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Kenneth G. Wilson: Wikis

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Kenneth Geddes Wilson
Born June 8, 1936 (1936-06-08) (age 73)
Nationality United States
Fields Theoretical physics
Institutions Cornell University
Alma mater Caltech
Doctoral advisor Murray Gell-Mann
Doctoral students Roman Jackiw
Steve Shenker
Michael Peskin
Known for phase transitions
Wilson Loops
Notable awards Wolf Prize in physics in 1980
1982 Nobel Prize in Physics

Kenneth Geddes Wilson (born June 8, 1936) is an American theoretical physicist.

As an undergraduate at Harvard, he was a Putnam Fellow. He earned his PhD from Caltech in 1961, studying under Murray Gell-Mann.

He joined Cornell University in 1963 in the Department of Physics as a junior faculty member, becoming a full professor in 1970. In 1974, he became the James A. Weeks Professor of Physics at Cornell. He was a co-winner of the Wolf Prize in physics in 1980, together with Michael E. Fisher and Leo Kadanoff. He was awarded the 1982 Nobel Prize in Physics for his seminal approach, combining quantum field theory and the statistical theory of critical phenomena of second-order phase transitions, i.e., for his constructive theory of the renormalization group. In this theory he gave not only important, and even numerical, insights to the field of critical statics and dynamics in statistical physics, but indirectly also basic answers to the question: "What is quantum field theory?" and "What does renormalization mean?". He also gave a constructive answer to another important "renormalization" problem from solid-state physics, the Kondo effect.

In 1985, he was appointed as Cornell's Director of the Center for Theory and Simulation in Science and Engineering (known now as the Cornell Theory Center, one of five national supercomputer center created by the National Science Foundation. Since 1988, Dr. Wilson has been a faculty member at the Ohio State University. His current research interests include physics education research.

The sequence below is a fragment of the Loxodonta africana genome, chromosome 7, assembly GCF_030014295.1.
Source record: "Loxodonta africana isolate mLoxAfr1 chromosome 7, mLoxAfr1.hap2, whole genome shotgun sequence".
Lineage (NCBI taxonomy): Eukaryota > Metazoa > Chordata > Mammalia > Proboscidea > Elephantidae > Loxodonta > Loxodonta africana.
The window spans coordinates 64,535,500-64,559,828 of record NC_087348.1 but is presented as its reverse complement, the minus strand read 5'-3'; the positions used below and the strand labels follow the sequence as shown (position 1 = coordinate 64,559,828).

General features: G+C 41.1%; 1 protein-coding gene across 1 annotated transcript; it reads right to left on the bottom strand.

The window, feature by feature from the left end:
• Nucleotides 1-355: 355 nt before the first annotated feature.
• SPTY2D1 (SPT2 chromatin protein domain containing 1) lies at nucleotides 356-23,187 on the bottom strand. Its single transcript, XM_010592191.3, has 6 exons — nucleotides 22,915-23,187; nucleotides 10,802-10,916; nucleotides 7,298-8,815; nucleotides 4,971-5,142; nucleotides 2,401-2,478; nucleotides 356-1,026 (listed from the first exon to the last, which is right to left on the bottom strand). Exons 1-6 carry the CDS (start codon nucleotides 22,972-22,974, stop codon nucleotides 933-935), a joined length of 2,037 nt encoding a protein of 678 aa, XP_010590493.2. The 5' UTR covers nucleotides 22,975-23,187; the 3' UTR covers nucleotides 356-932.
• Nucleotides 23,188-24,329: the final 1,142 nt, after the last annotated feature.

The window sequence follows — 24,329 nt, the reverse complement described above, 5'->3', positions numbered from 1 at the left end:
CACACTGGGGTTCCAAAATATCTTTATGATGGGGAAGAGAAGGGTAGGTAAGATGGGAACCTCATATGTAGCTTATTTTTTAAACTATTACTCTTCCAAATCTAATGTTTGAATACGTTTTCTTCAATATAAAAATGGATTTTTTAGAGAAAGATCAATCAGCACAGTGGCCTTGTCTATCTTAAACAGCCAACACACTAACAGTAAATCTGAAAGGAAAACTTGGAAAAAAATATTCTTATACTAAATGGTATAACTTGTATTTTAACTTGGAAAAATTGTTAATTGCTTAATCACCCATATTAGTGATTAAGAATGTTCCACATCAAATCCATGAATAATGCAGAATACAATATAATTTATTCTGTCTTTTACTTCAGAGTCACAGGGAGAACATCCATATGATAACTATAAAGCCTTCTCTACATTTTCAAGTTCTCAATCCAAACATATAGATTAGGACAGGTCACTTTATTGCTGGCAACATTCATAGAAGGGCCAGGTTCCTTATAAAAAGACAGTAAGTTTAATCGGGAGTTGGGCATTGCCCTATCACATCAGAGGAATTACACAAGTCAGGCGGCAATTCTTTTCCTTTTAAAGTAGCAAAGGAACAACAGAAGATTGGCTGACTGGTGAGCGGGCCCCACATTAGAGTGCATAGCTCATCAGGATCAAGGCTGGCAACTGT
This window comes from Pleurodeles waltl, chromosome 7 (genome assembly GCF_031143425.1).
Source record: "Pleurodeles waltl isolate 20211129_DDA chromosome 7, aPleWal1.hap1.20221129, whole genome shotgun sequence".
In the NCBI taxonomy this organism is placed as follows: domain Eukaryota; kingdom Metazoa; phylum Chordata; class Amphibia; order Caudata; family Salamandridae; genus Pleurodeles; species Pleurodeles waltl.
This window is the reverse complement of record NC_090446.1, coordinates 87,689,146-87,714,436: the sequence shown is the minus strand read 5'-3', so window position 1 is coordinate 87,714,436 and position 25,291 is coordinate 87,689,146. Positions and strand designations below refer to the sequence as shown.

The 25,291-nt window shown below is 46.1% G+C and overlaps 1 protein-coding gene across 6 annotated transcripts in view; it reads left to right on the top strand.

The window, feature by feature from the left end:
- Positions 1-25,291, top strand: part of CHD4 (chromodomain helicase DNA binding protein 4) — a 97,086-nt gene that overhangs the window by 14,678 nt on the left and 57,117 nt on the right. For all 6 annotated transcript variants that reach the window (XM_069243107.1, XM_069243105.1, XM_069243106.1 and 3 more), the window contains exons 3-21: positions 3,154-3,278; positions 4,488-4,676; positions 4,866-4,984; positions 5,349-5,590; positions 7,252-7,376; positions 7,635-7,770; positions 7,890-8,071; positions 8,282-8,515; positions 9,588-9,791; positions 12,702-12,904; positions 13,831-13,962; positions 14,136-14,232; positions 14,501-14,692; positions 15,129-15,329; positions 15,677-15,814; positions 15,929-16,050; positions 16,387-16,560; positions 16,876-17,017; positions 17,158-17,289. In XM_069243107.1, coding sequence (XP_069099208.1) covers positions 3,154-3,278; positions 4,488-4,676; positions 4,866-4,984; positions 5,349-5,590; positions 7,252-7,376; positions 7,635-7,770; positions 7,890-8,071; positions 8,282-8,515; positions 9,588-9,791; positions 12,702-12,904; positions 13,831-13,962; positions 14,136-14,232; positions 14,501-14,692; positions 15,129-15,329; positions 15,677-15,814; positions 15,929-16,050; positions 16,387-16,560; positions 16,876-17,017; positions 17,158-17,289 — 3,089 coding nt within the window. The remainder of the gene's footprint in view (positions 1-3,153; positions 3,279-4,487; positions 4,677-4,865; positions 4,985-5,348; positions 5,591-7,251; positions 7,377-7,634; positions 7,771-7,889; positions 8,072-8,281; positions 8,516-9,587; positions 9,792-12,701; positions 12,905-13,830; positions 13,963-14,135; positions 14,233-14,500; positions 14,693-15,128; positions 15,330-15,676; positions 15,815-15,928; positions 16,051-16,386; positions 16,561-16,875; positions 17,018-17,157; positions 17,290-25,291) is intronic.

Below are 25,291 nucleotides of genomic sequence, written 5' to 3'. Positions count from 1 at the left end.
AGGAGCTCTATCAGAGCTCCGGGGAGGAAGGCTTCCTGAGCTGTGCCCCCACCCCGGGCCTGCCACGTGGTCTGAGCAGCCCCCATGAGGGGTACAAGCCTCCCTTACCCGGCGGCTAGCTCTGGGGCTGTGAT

His important PhD students include Roman Jackiw, Steve Shenker, and Michael Peskin.

Wilson's father was the prominent chemist E. Bright Wilson, and his brother David is also a Professor at Cornell in the department of Molecular Biology and Genetics.

Contents

Awards

Literature

  • Wilson, K. G.:Problems in physics with many scales of length, Scientific American, August 1979
  • the same:The Renormalization group (RG) and critical phenomena 1, Physical Review B, volume 4, 1971, p.3174
  • the same: The renormalization group: critical phenomena and the Kondo problem, Reviews of modern physics, 47, 1975, p.773-839
  • the same, and M. Fisher: Critical exponents in 3.99 dimensions, Physical Review Letters, 28, 1972, p.240
  • the same: Non-lagrangian models in current algebra Physical Review, 179, 1969, p.1499-1512 (operator product expansion)
  • the same: Model of coupling constant renormalisation, Physical Review D, 2, 1970, p. 1438-1472
  • the same: Operator product expansions and anomalous dimensions in Thirring model, ibid., p.1473-77
  • the same: Anomalous dimensions and breakdown of scale invariance in perturbation theory, ibid. p.1478-93
  • the same: RG and strong interactions Physical Review D, 3, 1971, p.1818-46
  • the same: Confinement of quarks, Physical Review D, 10, 1974, p.2445-59

See also

External links

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